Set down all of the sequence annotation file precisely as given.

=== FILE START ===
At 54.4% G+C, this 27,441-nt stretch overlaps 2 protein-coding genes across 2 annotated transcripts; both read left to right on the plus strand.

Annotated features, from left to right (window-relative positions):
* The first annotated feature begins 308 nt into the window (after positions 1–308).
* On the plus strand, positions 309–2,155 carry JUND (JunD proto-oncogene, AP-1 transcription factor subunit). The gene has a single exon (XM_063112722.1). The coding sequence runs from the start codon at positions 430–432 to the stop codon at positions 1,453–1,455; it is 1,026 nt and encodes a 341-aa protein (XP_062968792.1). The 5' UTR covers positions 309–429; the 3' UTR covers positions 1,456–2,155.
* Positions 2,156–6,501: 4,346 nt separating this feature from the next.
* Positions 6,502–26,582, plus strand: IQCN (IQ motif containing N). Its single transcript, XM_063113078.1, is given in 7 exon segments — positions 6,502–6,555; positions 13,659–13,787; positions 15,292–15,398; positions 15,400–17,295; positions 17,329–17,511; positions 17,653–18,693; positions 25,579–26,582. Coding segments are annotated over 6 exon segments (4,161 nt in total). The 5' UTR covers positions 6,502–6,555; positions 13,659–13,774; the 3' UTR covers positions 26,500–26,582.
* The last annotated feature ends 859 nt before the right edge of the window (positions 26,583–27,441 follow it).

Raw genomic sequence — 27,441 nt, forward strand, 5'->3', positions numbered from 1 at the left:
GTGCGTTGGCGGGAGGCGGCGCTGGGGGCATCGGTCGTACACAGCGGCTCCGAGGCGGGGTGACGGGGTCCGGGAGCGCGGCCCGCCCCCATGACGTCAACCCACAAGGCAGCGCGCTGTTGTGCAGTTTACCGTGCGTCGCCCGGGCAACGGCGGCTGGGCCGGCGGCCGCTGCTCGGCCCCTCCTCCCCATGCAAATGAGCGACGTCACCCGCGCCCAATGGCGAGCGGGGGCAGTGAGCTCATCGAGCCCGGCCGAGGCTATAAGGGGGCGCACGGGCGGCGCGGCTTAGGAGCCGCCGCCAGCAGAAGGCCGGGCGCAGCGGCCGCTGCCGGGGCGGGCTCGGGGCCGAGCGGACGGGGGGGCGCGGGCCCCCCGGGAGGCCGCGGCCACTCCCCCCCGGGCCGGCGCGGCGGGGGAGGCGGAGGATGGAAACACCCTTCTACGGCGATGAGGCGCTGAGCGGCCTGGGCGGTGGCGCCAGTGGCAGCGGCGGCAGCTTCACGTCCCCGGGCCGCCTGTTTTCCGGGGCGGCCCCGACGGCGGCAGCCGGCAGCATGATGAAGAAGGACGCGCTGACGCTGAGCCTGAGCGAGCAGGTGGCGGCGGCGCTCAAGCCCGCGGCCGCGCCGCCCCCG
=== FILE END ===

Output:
At 54.4% G+C, this 27,441-nt stretch overlaps 2 protein-coding genes across 2 annotated transcripts; both read left to right on the plus strand.

Annotated features, from left to right (window-relative positions):
* The first annotated feature begins 308 nt into the window (after positions 1–308).
* On the plus strand, positions 309–2,155 carry JUND (JunD proto-oncogene, AP-1 transcription factor subunit). The gene has a single exon (XM_063112722.1). The coding sequence runs from the start codon at positions 430–432 to the stop codon at positions 1,453–1,455; it is 1,026 nt and encodes a 341-aa protein (XP_062968792.1). The 5' UTR covers positions 309–429; the 3' UTR covers positions 1,456–2,155.
* Positions 2,156–6,501: 4,346 nt separating this feature from the next.
* Positions 6,502–26,582, plus strand: IQCN (IQ motif containing N). Its single transcript, XM_063113078.1, is given in 7 exon segments — positions 6,502–6,555; positions 13,659–13,787; positions 15,292–15,398; positions 15,400–17,295; positions 17,329–17,511; positions 17,653–18,693; positions 25,579–26,582. Coding segments are annotated over 6 exon segments (4,161 nt in total). The 5' UTR covers positions 6,502–6,555; positions 13,659–13,774; the 3' UTR covers positions 26,500–26,582.
* The last annotated feature ends 859 nt before the right edge of the window (positions 26,583–27,441 follow it).

Raw genomic sequence — 27,441 nt, forward strand, 5'->3', positions numbered from 1 at the left:
GTGCGTTGGCGGGAGGCGGCGCTGGGGGCATCGGTCGTACACAGCGGCTCCGAGGCGGGGTGACGGGGTCCGGGAGCGCGGCCCGCCCCCATGACGTCAACCCACAAGGCAGCGCGCTGTTGTGCAGTTTACCGTGCGTCGCCCGGGCAACGGCGGCTGGGCCGGCGGCCGCTGCTCGGCCCCTCCTCCCCATGCAAATGAGCGACGTCACCCGCGCCCAATGGCGAGCGGGGGCAGTGAGCTCATCGAGCCCGGCCGAGGCTATAAGGGGGCGCACGGGCGGCGCGGCTTAGGAGCCGCCGCCAGCAGAAGGCCGGGCGCAGCGGCCGCTGCCGGGGCGGGCTCGGGGCCGAGCGGACGGGGGGGCGCGGGCCCCCCGGGAGGCCGCGGCCACTCCCCCCCGGGCCGGCGCGGCGGGGGAGGCGGAGGATGGAAACACCCTTCTACGGCGATGAGGCGCTGAGCGGCCTGGGCGGTGGCGCCAGTGGCAGCGGCGGCAGCTTCACGTCCCCGGGCCGCCTGTTTTCCGGGGCGGCCCCGACGGCGGCAGCCGGCAGCATGATGAAGAAGGACGCGCTGACGCTGAGCCTGAGCGAGCAGGTGGCGGCGGCGCTCAAGCCCGCGGCCGCGCCGCCCCCG